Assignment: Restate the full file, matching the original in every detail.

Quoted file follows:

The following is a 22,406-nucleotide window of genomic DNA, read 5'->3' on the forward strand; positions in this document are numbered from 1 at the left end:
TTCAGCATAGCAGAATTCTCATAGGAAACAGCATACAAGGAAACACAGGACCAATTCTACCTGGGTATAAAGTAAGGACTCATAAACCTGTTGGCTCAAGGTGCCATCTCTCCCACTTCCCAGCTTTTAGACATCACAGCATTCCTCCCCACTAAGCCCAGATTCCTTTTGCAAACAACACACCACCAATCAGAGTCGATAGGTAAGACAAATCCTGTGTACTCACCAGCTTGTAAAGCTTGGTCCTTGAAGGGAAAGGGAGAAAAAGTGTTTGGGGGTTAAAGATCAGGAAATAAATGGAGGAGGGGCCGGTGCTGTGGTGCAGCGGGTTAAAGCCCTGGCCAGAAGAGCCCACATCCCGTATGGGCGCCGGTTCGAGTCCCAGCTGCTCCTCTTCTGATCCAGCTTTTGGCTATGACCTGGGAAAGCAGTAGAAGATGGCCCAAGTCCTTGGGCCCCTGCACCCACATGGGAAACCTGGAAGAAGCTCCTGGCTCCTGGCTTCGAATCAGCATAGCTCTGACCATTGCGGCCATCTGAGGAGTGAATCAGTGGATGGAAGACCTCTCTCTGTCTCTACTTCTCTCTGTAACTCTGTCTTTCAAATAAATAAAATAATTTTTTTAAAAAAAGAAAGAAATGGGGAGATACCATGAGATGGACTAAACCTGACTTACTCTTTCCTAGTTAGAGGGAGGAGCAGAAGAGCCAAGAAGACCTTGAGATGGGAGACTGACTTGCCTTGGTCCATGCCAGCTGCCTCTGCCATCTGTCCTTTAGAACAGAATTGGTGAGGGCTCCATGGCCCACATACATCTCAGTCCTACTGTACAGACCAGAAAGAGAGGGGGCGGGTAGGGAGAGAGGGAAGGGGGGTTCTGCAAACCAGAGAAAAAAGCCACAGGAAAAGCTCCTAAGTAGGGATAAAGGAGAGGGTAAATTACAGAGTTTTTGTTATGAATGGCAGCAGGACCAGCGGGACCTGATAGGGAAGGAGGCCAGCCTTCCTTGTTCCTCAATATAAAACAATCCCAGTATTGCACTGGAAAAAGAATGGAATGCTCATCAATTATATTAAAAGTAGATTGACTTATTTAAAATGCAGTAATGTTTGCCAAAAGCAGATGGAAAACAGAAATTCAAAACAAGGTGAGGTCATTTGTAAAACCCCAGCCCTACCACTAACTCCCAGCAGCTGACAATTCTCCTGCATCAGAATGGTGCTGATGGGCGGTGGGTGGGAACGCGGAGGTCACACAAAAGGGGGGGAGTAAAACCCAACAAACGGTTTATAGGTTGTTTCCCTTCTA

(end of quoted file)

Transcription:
The following is a 22,406-nucleotide window of genomic DNA, read 5'->3' on the forward strand; positions in this document are numbered from 1 at the left end:
TTCAGCATAGCAGAATTCTCATAGGAAACAGCATACAAGGAAACACAGGACCAATTCTACCTGGGTATAAAGTAAGGACTCATAAACCTGTTGGCTCAAGGTGCCATCTCTCCCACTTCCCAGCTTTTAGACATCACAGCATTCCTCCCCACTAAGCCCAGATTCCTTTTGCAAACAACACACCACCAATCAGAGTCGATAGGTAAGACAAATCCTGTGTACTCACCAGCTTGTAAAGCTTGGTCCTTGAAGGGAAAGGGAGAAAAAGTGTTTGGGGGTTAAAGATCAGGAAATAAATGGAGGAGGGGCCGGTGCTGTGGTGCAGCGGGTTAAAGCCCTGGCCAGAAGAGCCCACATCCCGTATGGGCGCCGGTTCGAGTCCCAGCTGCTCCTCTTCTGATCCAGCTTTTGGCTATGACCTGGGAAAGCAGTAGAAGATGGCCCAAGTCCTTGGGCCCCTGCACCCACATGGGAAACCTGGAAGAAGCTCCTGGCTCCTGGCTTCGAATCAGCATAGCTCTGACCATTGCGGCCATCTGAGGAGTGAATCAGTGGATGGAAGACCTCTCTCTGTCTCTACTTCTCTCTGTAACTCTGTCTTTCAAATAAATAAAATAATTTTTTTAAAAAAAGAAAGAAATGGGGAGATACCATGAGATGGACTAAACCTGACTTACTCTTTCCTAGTTAGAGGGAGGAGCAGAAGAGCCAAGAAGACCTTGAGATGGGAGACTGACTTGCCTTGGTCCATGCCAGCTGCCTCTGCCATCTGTCCTTTAGAACAGAATTGGTGAGGGCTCCATGGCCCACATACATCTCAGTCCTACTGTACAGACCAGAAAGAGAGGGGGCGGGTAGGGAGAGAGGGAAGGGGGGTTCTGCAAACCAGAGAAAAAAGCCACAGGAAAAGCTCCTAAGTAGGGATAAAGGAGAGGGTAAATTACAGAGTTTTTGTTATGAATGGCAGCAGGACCAGCGGGACCTGATAGGGAAGGAGGCCAGCCTTCCTTGTTCCTCAATATAAAACAATCCCAGTATTGCACTGGAAAAAGAATGGAATGCTCATCAATTATATTAAAAGTAGATTGACTTATTTAAAATGCAGTAATGTTTGCCAAAAGCAGATGGAAAACAGAAATTCAAAACAAGGTGAGGTCATTTGTAAAACCCCAGCCCTACCACTAACTCCCAGCAGCTGACAATTCTCCTGCATCAGAATGGTGCTGATGGGCGGTGGGTGGGAACGCGGAGGTCACACAAAAGGGGGGGAGTAAAACCCAACAAACGGTTTATAGGTTGTTTCCCTTCTA